If you'd like to chat send me a PM!

Josh Adams · · Columbia, MO · Joined Jan 2018 · Points: 0
Chris Bersbach wrote:

In my experience this has less to do with the industry and more to do with who you end up working for. I would caution against drawing too strong a conclusion from the experience of folks who've worked primarily for the multinationals. There are excellent smaller firms out there (especially in California) where people enjoy their work and earn a fair wage.

There are also opportunities to leverage a strong GIS resume in the public sector, although I can't speak to that work environment from personal experience.

I think you can do anything your heart desires. I changed fields to GIS and I think it's just a matter of passion, not the money you make. I think people should Stop thinking about paychecks... Think of what you can create!!

jaysquared · · Minneapolis, MN · Joined Jul 2008 · Points: 145
I think people should Stop thinking about paychecks... Think of what you can create!!
Thinking about your creations and who benefits financially from them are not mutually exclusive
Gilman Coryell · · Mount Vernon, ME · Joined Jun 2012 · Points: 65

GIS professional of 13 or so years here. The applications are limitless. Working in corporate environment is shit but there are plenty of opportunities beyond that. Also working in a cube is about the most unhealthy thing you can do to yourself besides maybe the H.

Ryan Surface · · Kansas City · Joined May 2014 · Points: 398

Is anyone hiring ? PM me

10+ year Arc user, creative analyst, very good with Model builder/some Python. Lots of experience creating high quality custom analysis in the fields of Renewable Energy Development, Telecom, & Wastewater

Marc H · · Longmont, CO · Joined May 2007 · Points: 250

Thanks for all the great info everyone!  I will send out some PMs when the system is back up.

Tim, I can't send you a PM because apparently that feature is down, but I'm definitely down to climb some moderates.  I like Eldo this time of year and Lumpy when it gets hot.  Tim and everyone else, feel free to call or text if you wanna climb something.  This weekend is looking nice if the forecast holds.

3oh3.
8twoseven;
16oh5

Tapawingo Markey · · Reno? · Joined Feb 2012 · Points: 75

Hope you don't mind me asking a semi-related question. But does anyone here have any experience with any online master's in GIS/GISci/Web Mapping programs? I've been thinking about continuing education but don't have any contacts of those with first-hand experience in any of these programs.

Julian H · · Unknown Hometown · Joined May 2017 · Points: 5
Josh Adams wrote:

I think you can do anything your heart desires. I changed fields to GIS and I think it's just a matter of passion, not the money you make. I think people should Stop thinking about paychecks... Think of what you can create!!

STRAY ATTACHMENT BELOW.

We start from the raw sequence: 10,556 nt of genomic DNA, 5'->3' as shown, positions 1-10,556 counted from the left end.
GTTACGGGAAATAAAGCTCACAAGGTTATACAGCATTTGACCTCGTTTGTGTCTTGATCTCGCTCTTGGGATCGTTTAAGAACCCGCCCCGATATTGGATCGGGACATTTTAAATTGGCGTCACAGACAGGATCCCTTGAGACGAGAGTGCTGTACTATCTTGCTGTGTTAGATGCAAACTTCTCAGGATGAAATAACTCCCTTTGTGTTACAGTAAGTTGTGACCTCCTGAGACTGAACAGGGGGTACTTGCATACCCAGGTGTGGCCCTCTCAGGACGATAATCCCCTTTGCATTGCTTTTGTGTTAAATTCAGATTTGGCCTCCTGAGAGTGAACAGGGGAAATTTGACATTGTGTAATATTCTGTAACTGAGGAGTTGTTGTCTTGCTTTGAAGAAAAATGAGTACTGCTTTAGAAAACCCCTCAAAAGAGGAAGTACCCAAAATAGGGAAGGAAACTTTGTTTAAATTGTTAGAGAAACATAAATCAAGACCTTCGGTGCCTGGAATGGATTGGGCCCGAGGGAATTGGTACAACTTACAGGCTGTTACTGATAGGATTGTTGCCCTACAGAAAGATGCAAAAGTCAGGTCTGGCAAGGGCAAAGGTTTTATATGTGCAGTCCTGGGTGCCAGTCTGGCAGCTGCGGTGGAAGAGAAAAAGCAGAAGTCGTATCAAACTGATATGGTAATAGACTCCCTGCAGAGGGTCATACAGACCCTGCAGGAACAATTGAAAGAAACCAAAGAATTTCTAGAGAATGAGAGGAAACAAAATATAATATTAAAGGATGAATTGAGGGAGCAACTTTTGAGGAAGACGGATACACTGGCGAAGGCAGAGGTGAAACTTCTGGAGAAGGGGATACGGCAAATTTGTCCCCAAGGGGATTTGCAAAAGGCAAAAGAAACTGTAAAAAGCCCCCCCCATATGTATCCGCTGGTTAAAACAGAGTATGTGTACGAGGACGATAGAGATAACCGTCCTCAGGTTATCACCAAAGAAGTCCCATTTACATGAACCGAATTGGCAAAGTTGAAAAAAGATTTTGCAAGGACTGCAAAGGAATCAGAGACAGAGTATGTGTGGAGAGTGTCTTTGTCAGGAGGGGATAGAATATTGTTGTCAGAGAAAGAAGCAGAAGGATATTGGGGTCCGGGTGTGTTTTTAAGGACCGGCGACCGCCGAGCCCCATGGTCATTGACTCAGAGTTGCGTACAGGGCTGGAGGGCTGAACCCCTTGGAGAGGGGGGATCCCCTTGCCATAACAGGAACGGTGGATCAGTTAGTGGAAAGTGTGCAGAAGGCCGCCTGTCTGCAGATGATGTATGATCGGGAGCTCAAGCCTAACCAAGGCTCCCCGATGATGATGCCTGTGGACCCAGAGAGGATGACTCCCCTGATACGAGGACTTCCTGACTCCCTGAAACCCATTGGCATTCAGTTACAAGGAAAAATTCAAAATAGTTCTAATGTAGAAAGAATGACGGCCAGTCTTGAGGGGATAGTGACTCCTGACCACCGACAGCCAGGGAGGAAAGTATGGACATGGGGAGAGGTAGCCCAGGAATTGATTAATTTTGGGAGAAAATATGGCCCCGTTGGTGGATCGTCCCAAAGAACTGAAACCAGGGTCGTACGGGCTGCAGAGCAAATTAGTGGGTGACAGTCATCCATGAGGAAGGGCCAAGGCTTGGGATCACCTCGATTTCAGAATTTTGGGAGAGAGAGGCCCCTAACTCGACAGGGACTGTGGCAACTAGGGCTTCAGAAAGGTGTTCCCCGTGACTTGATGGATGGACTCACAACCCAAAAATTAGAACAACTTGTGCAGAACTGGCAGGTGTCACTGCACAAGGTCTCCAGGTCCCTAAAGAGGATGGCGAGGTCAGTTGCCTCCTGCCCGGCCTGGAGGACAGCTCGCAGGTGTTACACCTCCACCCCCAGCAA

Are you talking about climbing or a job? You should come work for me. You will make me lots of $$$$

Gilman Coryell · · Mount Vernon, ME · Joined Jun 2012 · Points: 65
Tapawingo Markey wrote: Hope you don't mind me asking a semi-related question. But does anyone here have any experience with any online master's in GIS/GISci/Web Mapping programs? I've been thinking about continuing education but don't have any contacts of those with first-hand experience in any of these programs.

I did Penn State's online program but that was over a decade ago. Plenty of options these days. Look at programs from reputable schools and often they will be happy to hook you up with current students or program grads for any questions.

Tapawingo Markey · · Reno? · Joined Feb 2012 · Points: 75
Gilman Coryell wrote:

I did Penn State's online program but that was over a decade ago. Plenty of options these days. Look at programs from reputable schools and often they will be happy to hook you up with current students or program grads for any questions.

Thanks Gilman, I’ll contact them and see what comes of it. Penn State is on the list as it seems they’re really one of the main reputable universities that’s put an emphasis on developing distance programs. Wisconsin is also on the list, and it a little more affordable. It seems both emphasize using open sources and coding more than simply using ArcGIS which is what I’m looking for.

Bobby Mustard · · Unknown Hometown · Joined Nov 2010 · Points: 3,270

Similarly enough to this thread:
Any thoughts on how an MBA couples with a GIS undergrad degree? Surely someone would want to pay someone with those credentials money to do something...

Guideline #1: Don't be a jerk.